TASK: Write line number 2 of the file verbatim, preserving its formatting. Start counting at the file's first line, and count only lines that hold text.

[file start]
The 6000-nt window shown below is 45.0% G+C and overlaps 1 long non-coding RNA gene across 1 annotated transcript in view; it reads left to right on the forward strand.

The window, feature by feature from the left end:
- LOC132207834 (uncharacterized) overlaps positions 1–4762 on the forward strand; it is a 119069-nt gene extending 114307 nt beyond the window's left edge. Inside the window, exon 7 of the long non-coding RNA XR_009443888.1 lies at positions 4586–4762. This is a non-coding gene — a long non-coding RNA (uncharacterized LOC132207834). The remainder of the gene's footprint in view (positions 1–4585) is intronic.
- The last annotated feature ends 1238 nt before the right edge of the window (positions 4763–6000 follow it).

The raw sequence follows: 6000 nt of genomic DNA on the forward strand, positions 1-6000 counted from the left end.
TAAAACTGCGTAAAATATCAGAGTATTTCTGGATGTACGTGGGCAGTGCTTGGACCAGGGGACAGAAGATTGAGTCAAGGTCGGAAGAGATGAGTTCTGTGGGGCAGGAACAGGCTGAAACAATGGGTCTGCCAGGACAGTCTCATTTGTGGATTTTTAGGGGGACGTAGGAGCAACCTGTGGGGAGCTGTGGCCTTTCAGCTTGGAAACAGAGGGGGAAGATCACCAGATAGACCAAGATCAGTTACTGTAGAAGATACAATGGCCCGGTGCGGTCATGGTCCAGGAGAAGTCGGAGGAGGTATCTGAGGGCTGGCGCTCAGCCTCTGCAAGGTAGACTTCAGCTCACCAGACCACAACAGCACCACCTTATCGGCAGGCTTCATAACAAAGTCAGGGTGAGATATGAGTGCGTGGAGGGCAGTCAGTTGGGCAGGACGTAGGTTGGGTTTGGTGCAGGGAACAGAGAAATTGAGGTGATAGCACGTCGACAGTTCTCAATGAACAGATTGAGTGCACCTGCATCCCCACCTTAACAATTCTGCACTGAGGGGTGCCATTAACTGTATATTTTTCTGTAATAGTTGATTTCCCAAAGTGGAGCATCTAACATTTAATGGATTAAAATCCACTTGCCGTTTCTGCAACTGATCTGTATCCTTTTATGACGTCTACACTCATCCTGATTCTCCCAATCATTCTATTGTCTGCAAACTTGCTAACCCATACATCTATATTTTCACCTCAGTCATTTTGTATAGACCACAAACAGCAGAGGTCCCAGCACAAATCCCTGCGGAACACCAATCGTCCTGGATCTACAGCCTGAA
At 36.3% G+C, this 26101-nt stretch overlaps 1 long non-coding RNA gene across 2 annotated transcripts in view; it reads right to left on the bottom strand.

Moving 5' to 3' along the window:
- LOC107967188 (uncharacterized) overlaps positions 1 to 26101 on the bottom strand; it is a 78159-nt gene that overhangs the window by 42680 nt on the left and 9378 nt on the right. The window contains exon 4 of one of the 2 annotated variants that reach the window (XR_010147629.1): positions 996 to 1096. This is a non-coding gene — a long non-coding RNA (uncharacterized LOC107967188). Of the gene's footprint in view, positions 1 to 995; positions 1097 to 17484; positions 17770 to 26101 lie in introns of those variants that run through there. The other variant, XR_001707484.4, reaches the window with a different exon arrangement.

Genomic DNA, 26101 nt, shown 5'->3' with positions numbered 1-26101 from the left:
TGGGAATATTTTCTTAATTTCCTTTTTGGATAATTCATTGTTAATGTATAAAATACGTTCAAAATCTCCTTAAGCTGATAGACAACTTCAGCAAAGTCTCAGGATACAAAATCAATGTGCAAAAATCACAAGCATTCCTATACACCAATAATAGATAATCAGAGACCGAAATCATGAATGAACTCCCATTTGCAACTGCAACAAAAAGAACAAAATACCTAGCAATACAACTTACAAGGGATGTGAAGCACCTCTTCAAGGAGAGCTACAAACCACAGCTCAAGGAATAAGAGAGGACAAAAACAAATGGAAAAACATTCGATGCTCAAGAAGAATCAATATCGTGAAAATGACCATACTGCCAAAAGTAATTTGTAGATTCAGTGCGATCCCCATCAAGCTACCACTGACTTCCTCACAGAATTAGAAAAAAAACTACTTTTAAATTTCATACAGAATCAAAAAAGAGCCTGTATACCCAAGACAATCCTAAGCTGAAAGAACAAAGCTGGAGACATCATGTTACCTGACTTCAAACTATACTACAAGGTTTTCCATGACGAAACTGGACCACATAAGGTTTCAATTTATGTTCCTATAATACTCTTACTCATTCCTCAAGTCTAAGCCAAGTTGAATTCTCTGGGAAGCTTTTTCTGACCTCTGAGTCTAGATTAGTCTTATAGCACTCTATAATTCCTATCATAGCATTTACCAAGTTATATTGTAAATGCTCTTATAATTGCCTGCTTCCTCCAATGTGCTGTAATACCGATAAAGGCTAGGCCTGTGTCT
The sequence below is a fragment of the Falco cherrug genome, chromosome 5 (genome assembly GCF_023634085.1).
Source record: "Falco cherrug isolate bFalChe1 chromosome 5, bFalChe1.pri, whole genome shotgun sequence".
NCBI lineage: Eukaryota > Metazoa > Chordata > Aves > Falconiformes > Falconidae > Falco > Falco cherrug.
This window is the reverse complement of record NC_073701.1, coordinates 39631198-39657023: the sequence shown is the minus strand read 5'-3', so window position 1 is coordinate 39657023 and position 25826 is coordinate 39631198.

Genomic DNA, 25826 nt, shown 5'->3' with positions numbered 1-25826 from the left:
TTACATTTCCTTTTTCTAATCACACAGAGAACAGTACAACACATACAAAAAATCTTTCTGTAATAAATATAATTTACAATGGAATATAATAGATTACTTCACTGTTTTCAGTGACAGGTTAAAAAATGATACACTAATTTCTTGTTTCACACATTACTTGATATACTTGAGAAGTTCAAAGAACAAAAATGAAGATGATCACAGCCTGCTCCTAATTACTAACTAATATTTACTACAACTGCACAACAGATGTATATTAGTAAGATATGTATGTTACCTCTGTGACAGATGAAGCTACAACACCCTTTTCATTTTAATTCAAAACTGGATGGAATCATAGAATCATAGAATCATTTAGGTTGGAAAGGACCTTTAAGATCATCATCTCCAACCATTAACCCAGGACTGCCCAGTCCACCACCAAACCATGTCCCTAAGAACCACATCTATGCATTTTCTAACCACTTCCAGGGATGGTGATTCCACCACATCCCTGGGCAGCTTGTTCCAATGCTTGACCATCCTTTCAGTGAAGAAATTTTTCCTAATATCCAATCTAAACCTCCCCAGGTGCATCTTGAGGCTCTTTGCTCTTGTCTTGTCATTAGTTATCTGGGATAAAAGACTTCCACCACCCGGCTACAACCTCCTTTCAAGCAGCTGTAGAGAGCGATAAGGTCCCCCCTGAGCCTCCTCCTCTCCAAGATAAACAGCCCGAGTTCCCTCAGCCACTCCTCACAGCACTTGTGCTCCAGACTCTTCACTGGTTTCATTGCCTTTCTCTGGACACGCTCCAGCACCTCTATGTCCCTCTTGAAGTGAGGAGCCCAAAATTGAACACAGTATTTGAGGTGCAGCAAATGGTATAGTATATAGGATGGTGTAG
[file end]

The window, feature by feature from the left end: